The Congress national leadership intervened immediately, fearing public backlash. Rahul Gandhi condemned the incident on May 28. The party suspended three youth Congress workers who organised the protest on May 29.

Manipur: ‘Only an anti-minority government can do something like this’

In Manipur, the Congress lashed out the Union government, calling it anti-minority. “Only an anti-minority government can do something like this in the holy month of Ramzan,” said Congress legislator Md Fajur Rahim. Rahim said that the notification insulted “secularism of the country”.

The ruling BJP is treading cautiously. Nimaichand Luwang, its spokesperson, said there will “certainly be a lot of reaction among Manipuri people”. Around 40%-45% of Manipuri people eat beef, so there will definitely be protests, he said.

Meghalaya: ‘Dictatorial’

In poll-bound Meghalaya, the spokesperson of the ruling Congress was quoted by the Meghalaya Times as having called the notification “dictatorial”.

The BJP, which has emerged as a strong contender to the Congress in recent times, seemed to have taken a circumspect line. While a party leader named Bernard Marak reportedly said the BJP would reduce the price of beef if the party came to power, the party’s state president Shibun Lyngdoh told Scroll.in that it was only Marak’s “personal opinion”.

In March, however, the party had affirmed that there would be no ban on beef in the North Eastern states. When asked about the same in light of the new notification, Lyngdoh remained non-committal. “We will discuss it with our Delhi leaders and then comment,” he said.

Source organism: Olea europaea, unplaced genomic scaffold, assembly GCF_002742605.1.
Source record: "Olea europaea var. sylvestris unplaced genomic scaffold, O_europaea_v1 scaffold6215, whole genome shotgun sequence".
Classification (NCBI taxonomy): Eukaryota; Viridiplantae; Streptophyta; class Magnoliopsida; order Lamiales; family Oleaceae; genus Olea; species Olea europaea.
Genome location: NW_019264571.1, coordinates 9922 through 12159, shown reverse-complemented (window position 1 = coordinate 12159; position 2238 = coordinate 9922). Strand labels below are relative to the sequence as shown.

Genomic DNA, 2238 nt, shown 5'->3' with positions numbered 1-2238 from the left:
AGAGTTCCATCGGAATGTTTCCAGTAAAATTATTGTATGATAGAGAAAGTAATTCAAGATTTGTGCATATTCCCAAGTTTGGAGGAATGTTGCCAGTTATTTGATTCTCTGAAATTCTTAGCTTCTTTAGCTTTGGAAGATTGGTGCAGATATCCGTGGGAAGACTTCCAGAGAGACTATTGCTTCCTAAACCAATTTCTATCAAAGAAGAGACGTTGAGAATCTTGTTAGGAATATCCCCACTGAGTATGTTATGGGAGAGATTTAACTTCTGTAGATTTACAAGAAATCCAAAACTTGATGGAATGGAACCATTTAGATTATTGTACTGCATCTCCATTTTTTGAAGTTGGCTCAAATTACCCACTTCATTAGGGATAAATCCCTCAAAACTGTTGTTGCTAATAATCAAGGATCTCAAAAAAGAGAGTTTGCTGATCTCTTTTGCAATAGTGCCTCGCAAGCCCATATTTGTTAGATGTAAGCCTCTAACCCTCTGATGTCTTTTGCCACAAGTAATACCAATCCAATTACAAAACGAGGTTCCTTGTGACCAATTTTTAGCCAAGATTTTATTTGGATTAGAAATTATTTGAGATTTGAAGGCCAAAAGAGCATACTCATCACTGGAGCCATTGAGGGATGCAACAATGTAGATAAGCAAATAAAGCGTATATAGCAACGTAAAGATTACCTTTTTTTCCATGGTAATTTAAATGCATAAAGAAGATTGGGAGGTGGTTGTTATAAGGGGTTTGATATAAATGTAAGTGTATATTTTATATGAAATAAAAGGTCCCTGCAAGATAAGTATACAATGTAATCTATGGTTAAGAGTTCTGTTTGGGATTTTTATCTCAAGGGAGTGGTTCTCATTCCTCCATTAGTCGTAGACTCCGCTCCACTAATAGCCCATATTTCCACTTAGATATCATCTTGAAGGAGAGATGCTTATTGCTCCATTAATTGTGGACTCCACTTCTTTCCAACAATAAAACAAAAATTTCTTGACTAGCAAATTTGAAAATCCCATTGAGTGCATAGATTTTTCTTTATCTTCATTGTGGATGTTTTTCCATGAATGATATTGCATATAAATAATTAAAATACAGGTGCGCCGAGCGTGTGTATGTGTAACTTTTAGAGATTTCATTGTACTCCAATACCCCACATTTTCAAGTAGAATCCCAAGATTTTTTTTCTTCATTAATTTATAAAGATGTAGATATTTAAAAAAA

Mizoram: ‘Veiled Hinduvta agenda’

In another poll-bound state, Mizoram, the ruling Congress said the new rule “restricted people from eating what they want to in a beef-eating society like Mizoram”. “There is a veiled Hinduvta agenda to this move, so as a Christian-majority state we are very cautious,” said David Thangliana of the Mizoram Pradesh Congress Committee.

The state’s BJP president JV Hluna said the notification would not “affect Mizoram at all”. “Nothing can happen without the state government’s approval,” he said. Hluna said the BJP in Mizoram “won’t support a ban on cow slaighter in Mizoram territory”.

Nagaland: ‘Might as well be separated from India’

In Nagaland, the ban has evoked equally sharp responses. The Naga Hoho, a powerful tribal civil society body, contended that the notification undermined “religion, way of life and food habits” of the Naga people. “Laws like these can never be implemented in Nagaland,” Naga Hoho President, Chuba Ozukum. “Without beef, it will impossible for Naga people to survive.”

Nagaland is ruled by a coalition that is headed by the National People’s Front and has BJP as an ally. Although no other party sends any representatives to the state legislature, the Congress does have a fair presence in the state’s politics. Its president K Therie asserted that such a ban was not acceptable to the people in the state. “If the BJP wants to ban beef, Nagaland might as well be separated from India,” he said. “This is very serious, we cannot obey this rule, we will have to violate it.”